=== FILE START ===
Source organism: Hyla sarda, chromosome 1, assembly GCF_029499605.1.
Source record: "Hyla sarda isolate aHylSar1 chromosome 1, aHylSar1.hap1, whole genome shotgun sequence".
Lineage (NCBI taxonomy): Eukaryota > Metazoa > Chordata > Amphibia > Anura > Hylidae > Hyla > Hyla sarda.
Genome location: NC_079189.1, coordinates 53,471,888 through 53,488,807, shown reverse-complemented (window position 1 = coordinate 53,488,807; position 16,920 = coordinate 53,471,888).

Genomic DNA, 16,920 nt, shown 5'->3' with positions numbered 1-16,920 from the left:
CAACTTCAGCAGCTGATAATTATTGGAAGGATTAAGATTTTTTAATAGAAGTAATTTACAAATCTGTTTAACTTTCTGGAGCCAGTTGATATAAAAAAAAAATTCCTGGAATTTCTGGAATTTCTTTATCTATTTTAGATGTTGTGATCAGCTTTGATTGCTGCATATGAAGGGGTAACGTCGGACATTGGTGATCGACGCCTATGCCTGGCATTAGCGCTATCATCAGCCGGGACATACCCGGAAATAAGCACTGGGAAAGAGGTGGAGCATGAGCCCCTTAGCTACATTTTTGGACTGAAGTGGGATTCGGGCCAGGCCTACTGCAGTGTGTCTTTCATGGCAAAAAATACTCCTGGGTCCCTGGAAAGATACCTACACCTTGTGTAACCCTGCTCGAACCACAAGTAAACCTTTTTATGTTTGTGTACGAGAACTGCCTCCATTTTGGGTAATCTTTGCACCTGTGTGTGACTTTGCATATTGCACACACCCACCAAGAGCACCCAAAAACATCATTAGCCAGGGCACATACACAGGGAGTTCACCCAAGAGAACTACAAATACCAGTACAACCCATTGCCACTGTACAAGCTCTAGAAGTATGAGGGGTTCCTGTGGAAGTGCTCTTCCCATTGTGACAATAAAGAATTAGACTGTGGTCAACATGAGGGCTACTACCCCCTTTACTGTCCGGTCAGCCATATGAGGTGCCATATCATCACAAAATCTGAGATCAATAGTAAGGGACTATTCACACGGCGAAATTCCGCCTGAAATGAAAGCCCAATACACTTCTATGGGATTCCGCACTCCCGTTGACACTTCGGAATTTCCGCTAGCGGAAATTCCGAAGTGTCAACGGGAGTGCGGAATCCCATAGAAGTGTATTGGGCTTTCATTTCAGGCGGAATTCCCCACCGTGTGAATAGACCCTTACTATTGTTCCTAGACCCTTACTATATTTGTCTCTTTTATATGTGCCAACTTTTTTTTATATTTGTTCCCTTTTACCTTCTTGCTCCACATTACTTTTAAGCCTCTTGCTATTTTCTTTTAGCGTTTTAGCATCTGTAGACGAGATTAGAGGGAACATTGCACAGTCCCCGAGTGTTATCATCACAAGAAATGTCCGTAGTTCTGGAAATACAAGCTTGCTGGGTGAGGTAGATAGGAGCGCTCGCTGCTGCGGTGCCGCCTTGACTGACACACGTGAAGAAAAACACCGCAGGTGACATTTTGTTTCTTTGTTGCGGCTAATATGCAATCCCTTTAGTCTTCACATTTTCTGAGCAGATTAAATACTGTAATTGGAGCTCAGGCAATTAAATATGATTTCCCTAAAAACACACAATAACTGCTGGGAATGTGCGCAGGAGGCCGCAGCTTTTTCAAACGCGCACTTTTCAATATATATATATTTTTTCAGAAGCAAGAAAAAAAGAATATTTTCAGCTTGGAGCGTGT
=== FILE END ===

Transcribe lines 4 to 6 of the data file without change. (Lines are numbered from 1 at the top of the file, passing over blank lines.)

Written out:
Genome location: NC_079189.1, coordinates 53,471,888 through 53,488,807, shown reverse-complemented (window position 1 = coordinate 53,488,807; position 16,920 = coordinate 53,471,888).

Genomic DNA, 16,920 nt, shown 5'->3' with positions numbered 1-16,920 from the left:
CAACTTCAGCAGCTGATAATTATTGGAAGGATTAAGATTTTTTAATAGAAGTAATTTACAAATCTGTTTAACTTTCTGGAGCCAGTTGATATAAAAAAAAAATTCCTGGAATTTCTGGAATTTCTTTATCTATTTTAGATGTTGTGATCAGCTTTGATTGCTGCATATGAAGGGGTAACGTCGGACATTGGTGATCGACGCCTATGCCTGGCATTAGCGCTATCATCAGCCGGGACATACCCGGAAATAAGCACTGGGAAAGAGGTGGAGCATGAGCCCCTTAGCTACATTTTTGGACTGAAGTGGGATTCGGGCCAGGCCTACTGCAGTGTGTCTTTCATGGCAAAAAATACTCCTGGGTCCCTGGAAAGATACCTACACCTTGTGTAACCCTGCTCGAACCACAAGTAAACCTTTTTATGTTTGTGTACGAGAACTGCCTCCATTTTGGGTAATCTTTGCACCTGTGTGTGACTTTGCATATTGCACACACCCACCAAGAGCACCCAAAAACATCATTAGCCAGGGCACATACACAGGGAGTTCACCCAAGAGAACTACAAATACCAGTACAACCCATTGCCACTGTACAAGCTCTAGAAGTATGAGGGGTTCCTGTGGAAGTGCTCTTCCCATTGTGACAATAAAGAATTAGACTGTGGTCAACATGAGGGCTACTACCCCCTTTACTGTCCGGTCAGCCATATGAGGTGCCATATCATCACAAAATCTGAGATCAATAGTAAGGGACTATTCACACGGCGAAATTCCGCCTGAAATGAAAGCCCAATACACTTCTATGGGATTCCGCACTCCCGTTGACACTTCGGAATTTCCGCTAGCGGAAATTCCGAAGTGTCAACGGGAGTGCGGAATCCCATAGAAGTGTATTGGGCTTTCATTTCAGGCGGAATTCCCCACCGTGTGAATAGACCCTTACTATTGTTCCTAGACCCTTACTATATTTGTCTCTTTTATATGTGCCAACTTTTTTTTATATTTGTTCCCTTTTACCTTCTTGCTCCACATTACTTTTAAGCCTCTTGCTATTTTCTTTTAGCGTTTTAGCATCTGTAGACGAGATTAGAGGGAACATTGCACAGTCCCCGAGTGTTATCATCACAAGAAATGTCCGTAGTTCTGGAAATACAAGCTTGCTGGGTGAGGTAGATAGGAGCGCTCGCTGCTGCGGTGCCGCCTTGACTGACACACGTGAAGAAAAACACCGCAGGTGACATTTTGTTTCTTTGTTGCGGCTAATATGCAATCCCTTTAGTCTTCACATTTTCTGAGCAGATTAAATACTGTAATTGGAGCTCAGGCAATTAAATATGATTTCCCTAAAAACACACAATAACTGCTGGGAATGTGCGCAGGAGGCCGCAGCTTTTTCAAACGCGCACTTTTCAATATATATATATTTTTTCAGAAGCAAGAAAAAAAGAATATTTTCAGCTTGGAGCGTGT